Sorry for failing to send you my weekly “recipes” these past two weeks. Aside from problems with our internet connection and with my busy schedules, I have decided to be silent, and despite my size, to be hidden as I tried collecting myself not only for the holiest week of the year but also for my 53rd birthday on March 22 and 20th year of priesthood on April 18. In my prayers, I have realized that essentially in life, the only thing we really wish for is to see Jesus. All our quest in finding meaning in life, in finding love, in finding our true friends are all parts of our conscious or unconscious efforts to see Jesus.
Some Greeks who had come up to worship at the Passover Feast came to Philip, who was from Bethsaida in Galilee, and asked him, “Sir, we would like to see Jesus.”(Jn.12:20-21)
These Greeks who wanted to see Jesus were pagans or foreigners referred to as those “who worship or fear God.” Their faith and sympathy for Judaism fell short of full integration into the Jewish people by the rite of circumcision, unlike the “proselytes” who were also pagans in origin. These Greeks would later be the prototype of all other peoples who would later on accept and proclaim the gospel of Jesus Christ.
But there was something more about those Greeks requesting to see Jesus. There are three Greek words for the verb “to see”: opthalmo, horao, and idein. Opthalmo is simply to see from which came “ophthalmology”, the science of sight. Horao and idein, on the other hand, refer to the deeper meaning of seeing that leads believing or disbelieving, acceptance or rejection. In its original text, St. John used the word “idein” in relating the story of the Greeks’ request to “see Jesus.” Evidently for St. John, this is a story about faith of those Greeks desiring to believe more in Jesus Christ because if they simply wanted to catch a glimpse of the Lord, they could have easily satisfied themselves in seeing Him who had openly entered Jerusalem at that time, freely moving around especially at the Temple area. It must be noted too that the author of this fourth gospel account often referred to himself as the “beloved disciple” – the model disciple who entered the empty tomb on Easter morning who “saw and believed” Jesus is risen (Jn.20:8).
In this age of Instagram and Facebook bursting with so many selfies and groufies and all kinds of photos every second, the fact remains that not all we see is true with the rampant spread of fake news and use of photoshop! Even the newscasts these days could not be relied on anymore with the kind of news they report that are usually taken from CCTV footages involving petty theft or accidents like collision of a tricycle and a PUJ in a remote barangay in Bulan, Sorsogon. Is that primetime news? According to a TV reporter I have talked to, people enjoy watching “action” caught on CCTV that networks now present these in prime time news. And there lies the problem with our “seeing” that has become very superficial, lacking depth or meaning. We have forgotten that the most wonderful things in life are not often seen with our eyes but with our hearts. And sometimes, the most beautiful things in life are always hidden from ordinary views that must be searched not only with our eyes but with our hearts and minds.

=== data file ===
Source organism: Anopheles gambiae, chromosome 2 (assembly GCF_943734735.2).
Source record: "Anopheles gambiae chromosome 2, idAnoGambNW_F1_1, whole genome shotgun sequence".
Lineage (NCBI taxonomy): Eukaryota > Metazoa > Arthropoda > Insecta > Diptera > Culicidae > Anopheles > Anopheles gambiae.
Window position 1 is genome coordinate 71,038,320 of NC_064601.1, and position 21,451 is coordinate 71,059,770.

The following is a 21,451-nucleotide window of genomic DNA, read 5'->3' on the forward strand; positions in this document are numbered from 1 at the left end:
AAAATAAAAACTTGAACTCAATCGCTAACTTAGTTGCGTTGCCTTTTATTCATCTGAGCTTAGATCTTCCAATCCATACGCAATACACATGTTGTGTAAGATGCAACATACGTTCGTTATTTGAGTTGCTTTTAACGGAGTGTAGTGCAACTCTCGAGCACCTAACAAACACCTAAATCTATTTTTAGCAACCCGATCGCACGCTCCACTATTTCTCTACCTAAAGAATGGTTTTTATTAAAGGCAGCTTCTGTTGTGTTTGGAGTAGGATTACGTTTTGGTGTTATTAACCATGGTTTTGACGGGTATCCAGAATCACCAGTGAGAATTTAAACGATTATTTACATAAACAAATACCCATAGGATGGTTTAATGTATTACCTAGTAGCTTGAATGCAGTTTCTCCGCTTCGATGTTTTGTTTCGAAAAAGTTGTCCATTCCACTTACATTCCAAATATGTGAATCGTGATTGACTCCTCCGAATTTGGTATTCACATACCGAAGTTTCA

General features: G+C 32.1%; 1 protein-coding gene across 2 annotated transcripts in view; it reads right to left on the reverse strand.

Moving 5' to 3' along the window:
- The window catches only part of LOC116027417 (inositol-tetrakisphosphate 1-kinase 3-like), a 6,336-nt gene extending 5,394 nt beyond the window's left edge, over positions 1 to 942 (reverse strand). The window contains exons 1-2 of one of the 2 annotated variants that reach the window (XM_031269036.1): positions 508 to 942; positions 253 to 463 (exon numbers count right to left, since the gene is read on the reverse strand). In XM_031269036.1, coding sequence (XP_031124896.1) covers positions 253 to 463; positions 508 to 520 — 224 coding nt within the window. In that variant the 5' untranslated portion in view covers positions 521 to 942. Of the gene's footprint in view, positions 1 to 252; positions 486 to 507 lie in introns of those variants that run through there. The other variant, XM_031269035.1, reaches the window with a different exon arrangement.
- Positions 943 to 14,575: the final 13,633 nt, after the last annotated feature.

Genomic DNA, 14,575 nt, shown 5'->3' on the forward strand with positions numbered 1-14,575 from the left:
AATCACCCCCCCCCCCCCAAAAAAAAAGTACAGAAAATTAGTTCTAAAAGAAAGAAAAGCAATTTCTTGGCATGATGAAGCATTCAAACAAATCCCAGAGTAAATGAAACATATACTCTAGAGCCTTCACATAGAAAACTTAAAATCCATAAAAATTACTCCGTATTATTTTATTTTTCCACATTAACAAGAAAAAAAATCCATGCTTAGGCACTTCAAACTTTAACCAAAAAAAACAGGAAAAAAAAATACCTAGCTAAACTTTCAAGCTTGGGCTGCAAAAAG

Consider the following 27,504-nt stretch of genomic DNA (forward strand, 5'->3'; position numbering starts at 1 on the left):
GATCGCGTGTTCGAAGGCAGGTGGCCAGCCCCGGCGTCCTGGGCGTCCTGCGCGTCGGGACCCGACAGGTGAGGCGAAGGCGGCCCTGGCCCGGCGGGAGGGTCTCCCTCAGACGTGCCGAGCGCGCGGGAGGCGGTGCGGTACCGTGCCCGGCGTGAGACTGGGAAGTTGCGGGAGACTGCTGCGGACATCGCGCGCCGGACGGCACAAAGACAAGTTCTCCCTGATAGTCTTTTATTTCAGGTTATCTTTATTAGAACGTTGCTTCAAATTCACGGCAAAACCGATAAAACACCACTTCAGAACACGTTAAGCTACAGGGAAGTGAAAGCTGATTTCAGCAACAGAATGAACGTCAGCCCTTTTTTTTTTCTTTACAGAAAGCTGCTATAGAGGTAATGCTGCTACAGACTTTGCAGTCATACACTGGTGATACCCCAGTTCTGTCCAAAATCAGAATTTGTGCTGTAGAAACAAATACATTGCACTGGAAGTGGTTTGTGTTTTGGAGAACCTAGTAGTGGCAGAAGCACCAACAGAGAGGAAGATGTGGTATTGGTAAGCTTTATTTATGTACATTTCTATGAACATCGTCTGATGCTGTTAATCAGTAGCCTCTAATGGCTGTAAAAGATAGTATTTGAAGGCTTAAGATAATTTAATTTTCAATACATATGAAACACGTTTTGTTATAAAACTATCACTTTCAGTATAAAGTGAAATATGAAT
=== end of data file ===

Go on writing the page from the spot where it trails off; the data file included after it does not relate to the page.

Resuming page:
Today Jesus is inviting us to go deeper in our lives, in our seeing Him and others. And the best way to see Jesus is always to see Him on the Cross. In seeing Jesus on the Cross, we have to be with Him on the Cross too. It was on the Cross where Jesus expressed His immense love and mercy for us by dying like the grain of wheat. Hence, it is also on the Cross where we truly love Jesus and others too. Jesus answered them, “The hour has come for the Son of Man to be glorified. Amen, amen, I say to you, unless a grain of wheat falls to the ground and dies, it remains just a grain of wheat; but if it dies, it produces more fruit. Whoever loves his life loses it, and whoever hates his life in this world will preserve it for eternal life. Whoever serves me must follow me, and where I am, there also will my servant be.”(Jn.12:23-26)
You want to see Jesus to find true love? Look at the face of your dad or mom and see those lines and wrinkles from the countless hours and moments they have worried about you, thinking of ways to provide for all your needs, to keep you safe from all harm. Then try seeing their hands to feel their rough palms toughened by the many loads of work they have labored because of their love for you. How are they now? Do you still visit them now they are sick and weak?
You want to see Jesus to find who is faithful to you? See the face of your wife or husband and try looking back to your memory when you were down with sickness or failures. See how your wife/spouse stood beside you, cared for you, sacrificed time, talent, and treasure for you. See how she/he was willing to suffer with you and suffer for you, even to the point of being misunderstood simply because she/he refused to tolerate your excesses in life. Are you still together? Remember, you cannot see Jesus among clowns and clappers who would only support you when things are going well then desert you when things get tough unlike your wife or spouse.
- Jesus the True Vine Giving Us Love As His Fruit - April 29, 2018
- Jesus the Good Shepherd: Leadership Based on Belonging than Authority - April 21, 2018
- Peace: the Gift of Easter - April 7, 2018
- Lent Is “Seeing” Jesus - March 18, 2018
- Life Is A Daily Lent of Ascent and Listening - February 25, 2018
- Life Is A Daily Lent - February 17, 2018
- Getting Closer With Jesus Who Wishes to Be Closest with Us - February 11, 2018
- The Sto. Nino, the Prince of Peace - January 21, 2018
- Beholding Jesus, Being Held by Jesus - January 14, 2018
- Advent: A Time to Look Inside, Outside, and Beyond - December 3, 2017